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Acoustic diagnosis of pulmonary hypertension: automated speech- recognition-inspired classification algorithm outperforms physicians

View Article: PubMed Central - PubMed

ABSTRACT

We hypothesized that an automated speech- recognition-inspired classification algorithm could differentiate between the heart sounds in subjects with and without pulmonary hypertension (PH) and outperform physicians. Heart sounds, electrocardiograms, and mean pulmonary artery pressures (mPAp) were recorded simultaneously. Heart sound recordings were digitized to train and test speech-recognition-inspired classification algorithms. We used mel-frequency cepstral coefficients to extract features from the heart sounds. Gaussian-mixture models classified the features as PH (mPAp ≥ 25 mmHg) or normal (mPAp < 25 mmHg). Physicians blinded to patient data listened to the same heart sound recordings and attempted a diagnosis. We studied 164 subjects: 86 with mPAp ≥ 25 mmHg (mPAp 41 ± 12 mmHg) and 78 with mPAp < 25 mmHg (mPAp 17 ± 5 mmHg) (p  < 0.005). The correct diagnostic rate of the automated speech-recognition-inspired algorithm was 74% compared to 56% by physicians (p = 0.005). The false positive rate for the algorithm was 34% versus 50% (p = 0.04) for clinicians. The false negative rate for the algorithm was 23% and 68% (p = 0.0002) for physicians. We developed an automated speech-recognition-inspired classification algorithm for the acoustic diagnosis of PH that outperforms physicians that could be used to screen for PH and encourage earlier specialist referral.

No MeSH data available.


Related in: MedlinePlus

The receiver operating characteristic (ROC) curve for our algorithm to detect the presence or absence of PH.The area-under-the-curve (AUC) was 0.74. The False Positive Rate (FPR)/True Positive Rate (TPR) point for the clinicians’ performance are also shown on the graph. The automated algorithm performs better than clinicians’ interpretation of the recorded heart sounds. X-axis shows the False Positive Rate, and the y-axis shows the True Positive Rate.
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f4: The receiver operating characteristic (ROC) curve for our algorithm to detect the presence or absence of PH.The area-under-the-curve (AUC) was 0.74. The False Positive Rate (FPR)/True Positive Rate (TPR) point for the clinicians’ performance are also shown on the graph. The automated algorithm performs better than clinicians’ interpretation of the recorded heart sounds. X-axis shows the False Positive Rate, and the y-axis shows the True Positive Rate.

Mentions: The algorithm, that uses 13 MFC coefficients, correctly classified 74% of patients as PH or non-PH. The algorithm resulted in a false negative rate of 23% and a false positive rate of 34%. A receiver operating characteristic (ROC) curve for the algorithm is shown in Fig. 4.


Acoustic diagnosis of pulmonary hypertension: automated speech- recognition-inspired classification algorithm outperforms physicians
The receiver operating characteristic (ROC) curve for our algorithm to detect the presence or absence of PH.The area-under-the-curve (AUC) was 0.74. The False Positive Rate (FPR)/True Positive Rate (TPR) point for the clinicians’ performance are also shown on the graph. The automated algorithm performs better than clinicians’ interpretation of the recorded heart sounds. X-axis shows the False Positive Rate, and the y-axis shows the True Positive Rate.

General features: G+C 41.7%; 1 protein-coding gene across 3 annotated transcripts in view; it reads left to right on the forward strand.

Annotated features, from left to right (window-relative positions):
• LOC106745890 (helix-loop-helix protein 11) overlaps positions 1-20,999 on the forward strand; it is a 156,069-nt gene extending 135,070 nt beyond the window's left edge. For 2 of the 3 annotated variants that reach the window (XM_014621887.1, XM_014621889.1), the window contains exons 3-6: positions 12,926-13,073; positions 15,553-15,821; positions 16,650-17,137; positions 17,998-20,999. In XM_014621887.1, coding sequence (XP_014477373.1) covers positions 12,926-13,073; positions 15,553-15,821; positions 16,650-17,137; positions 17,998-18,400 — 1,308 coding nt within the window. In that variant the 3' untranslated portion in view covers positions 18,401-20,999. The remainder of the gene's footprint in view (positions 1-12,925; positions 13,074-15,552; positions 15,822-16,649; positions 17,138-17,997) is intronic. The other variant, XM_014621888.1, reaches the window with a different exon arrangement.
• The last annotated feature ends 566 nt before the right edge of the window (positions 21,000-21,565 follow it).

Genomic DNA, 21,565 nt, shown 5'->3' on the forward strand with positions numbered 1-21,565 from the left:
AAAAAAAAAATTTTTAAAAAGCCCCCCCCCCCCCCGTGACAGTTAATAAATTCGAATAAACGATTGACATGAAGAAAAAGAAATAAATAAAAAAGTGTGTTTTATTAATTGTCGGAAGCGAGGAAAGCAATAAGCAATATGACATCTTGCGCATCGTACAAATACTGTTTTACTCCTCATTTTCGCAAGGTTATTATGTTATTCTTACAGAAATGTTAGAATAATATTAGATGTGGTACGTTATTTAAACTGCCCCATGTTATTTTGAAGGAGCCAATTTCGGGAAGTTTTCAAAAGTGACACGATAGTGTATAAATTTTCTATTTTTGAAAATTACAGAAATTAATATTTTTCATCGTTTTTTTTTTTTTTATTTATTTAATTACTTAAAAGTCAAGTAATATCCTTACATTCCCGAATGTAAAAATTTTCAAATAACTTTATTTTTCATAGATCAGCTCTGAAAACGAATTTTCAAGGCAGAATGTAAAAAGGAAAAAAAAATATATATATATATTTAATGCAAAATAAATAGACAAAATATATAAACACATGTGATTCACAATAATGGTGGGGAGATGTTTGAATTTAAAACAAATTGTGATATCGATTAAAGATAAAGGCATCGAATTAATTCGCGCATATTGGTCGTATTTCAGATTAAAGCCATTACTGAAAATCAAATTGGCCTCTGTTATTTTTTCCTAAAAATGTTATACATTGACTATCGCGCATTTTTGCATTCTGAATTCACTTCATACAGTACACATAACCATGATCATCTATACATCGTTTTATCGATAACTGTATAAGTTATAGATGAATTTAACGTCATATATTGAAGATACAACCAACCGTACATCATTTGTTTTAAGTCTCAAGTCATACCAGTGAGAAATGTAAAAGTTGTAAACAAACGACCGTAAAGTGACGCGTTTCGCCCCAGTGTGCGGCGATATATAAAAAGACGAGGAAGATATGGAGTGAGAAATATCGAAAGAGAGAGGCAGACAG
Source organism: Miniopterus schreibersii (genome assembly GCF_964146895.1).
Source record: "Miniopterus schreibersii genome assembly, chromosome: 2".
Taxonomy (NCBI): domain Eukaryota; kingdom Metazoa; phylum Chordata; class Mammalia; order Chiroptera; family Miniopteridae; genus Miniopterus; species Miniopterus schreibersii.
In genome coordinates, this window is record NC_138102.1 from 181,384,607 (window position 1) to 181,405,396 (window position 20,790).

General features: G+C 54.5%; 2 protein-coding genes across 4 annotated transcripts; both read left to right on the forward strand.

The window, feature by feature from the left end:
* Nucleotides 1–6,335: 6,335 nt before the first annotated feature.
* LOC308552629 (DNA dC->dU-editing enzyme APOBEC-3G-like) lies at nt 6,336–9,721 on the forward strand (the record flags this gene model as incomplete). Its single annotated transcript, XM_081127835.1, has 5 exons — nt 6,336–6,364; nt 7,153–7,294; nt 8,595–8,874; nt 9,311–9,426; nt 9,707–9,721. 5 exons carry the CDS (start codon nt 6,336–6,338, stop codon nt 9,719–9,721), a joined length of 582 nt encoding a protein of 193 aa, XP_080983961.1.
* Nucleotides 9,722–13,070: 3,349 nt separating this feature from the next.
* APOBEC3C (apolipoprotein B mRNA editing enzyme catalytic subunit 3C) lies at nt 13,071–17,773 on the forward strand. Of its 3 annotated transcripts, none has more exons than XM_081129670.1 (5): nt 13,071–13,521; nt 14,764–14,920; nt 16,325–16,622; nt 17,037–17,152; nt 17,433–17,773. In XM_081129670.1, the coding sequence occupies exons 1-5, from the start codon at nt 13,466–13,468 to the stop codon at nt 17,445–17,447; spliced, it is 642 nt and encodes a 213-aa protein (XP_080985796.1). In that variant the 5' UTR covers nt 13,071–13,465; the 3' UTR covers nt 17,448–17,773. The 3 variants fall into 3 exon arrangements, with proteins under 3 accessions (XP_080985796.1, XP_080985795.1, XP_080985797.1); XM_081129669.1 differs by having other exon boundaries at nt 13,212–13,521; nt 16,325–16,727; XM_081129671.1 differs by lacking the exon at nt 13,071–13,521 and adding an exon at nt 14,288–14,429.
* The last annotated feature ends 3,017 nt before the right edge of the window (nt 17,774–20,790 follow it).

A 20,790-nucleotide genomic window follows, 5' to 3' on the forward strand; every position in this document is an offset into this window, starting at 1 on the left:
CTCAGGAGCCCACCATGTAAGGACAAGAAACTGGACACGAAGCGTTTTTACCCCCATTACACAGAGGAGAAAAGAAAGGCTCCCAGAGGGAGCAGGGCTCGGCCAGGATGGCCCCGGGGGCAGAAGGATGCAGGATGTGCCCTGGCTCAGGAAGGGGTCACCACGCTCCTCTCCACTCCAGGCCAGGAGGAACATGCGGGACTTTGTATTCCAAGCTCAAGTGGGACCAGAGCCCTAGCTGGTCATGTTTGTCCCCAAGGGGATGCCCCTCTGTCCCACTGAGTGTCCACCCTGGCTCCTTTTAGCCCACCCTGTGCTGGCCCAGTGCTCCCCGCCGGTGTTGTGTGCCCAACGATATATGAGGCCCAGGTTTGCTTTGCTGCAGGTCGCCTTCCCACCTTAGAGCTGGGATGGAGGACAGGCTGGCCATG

© Copyright Policy - open-access
Related In: Results  -  Collection

License
Show All Figures
getmorefigures.php?uid=PMC5016849&req=5

f4: The receiver operating characteristic (ROC) curve for our algorithm to detect the presence or absence of PH.The area-under-the-curve (AUC) was 0.74. The False Positive Rate (FPR)/True Positive Rate (TPR) point for the clinicians’ performance are also shown on the graph. The automated algorithm performs better than clinicians’ interpretation of the recorded heart sounds. X-axis shows the False Positive Rate, and the y-axis shows the True Positive Rate.
Mentions: The algorithm, that uses 13 MFC coefficients, correctly classified 74% of patients as PH or non-PH. The algorithm resulted in a false negative rate of 23% and a false positive rate of 34%. A receiver operating characteristic (ROC) curve for the algorithm is shown in Fig. 4.

View Article: PubMed Central - PubMed

ABSTRACT

We hypothesized that an automated speech- recognition-inspired classification algorithm could differentiate between the heart sounds in subjects with and without pulmonary hypertension (PH) and outperform physicians. Heart sounds, electrocardiograms, and mean pulmonary artery pressures (mPAp) were recorded simultaneously. Heart sound recordings were digitized to train and test speech-recognition-inspired classification algorithms. We used mel-frequency cepstral coefficients to extract features from the heart sounds. Gaussian-mixture models classified the features as PH (mPAp ≥ 25 mmHg) or normal (mPAp < 25 mmHg). Physicians blinded to patient data listened to the same heart sound recordings and attempted a diagnosis. We studied 164 subjects: 86 with mPAp ≥ 25 mmHg (mPAp 41 ± 12 mmHg) and 78 with mPAp < 25 mmHg (mPAp 17 ± 5 mmHg) (p  < 0.005). The correct diagnostic rate of the automated speech-recognition-inspired algorithm was 74% compared to 56% by physicians (p = 0.005). The false positive rate for the algorithm was 34% versus 50% (p = 0.04) for clinicians. The false negative rate for the algorithm was 23% and 68% (p = 0.0002) for physicians. We developed an automated speech-recognition-inspired classification algorithm for the acoustic diagnosis of PH that outperforms physicians that could be used to screen for PH and encourage earlier specialist referral.

No MeSH data available.


Related in: MedlinePlus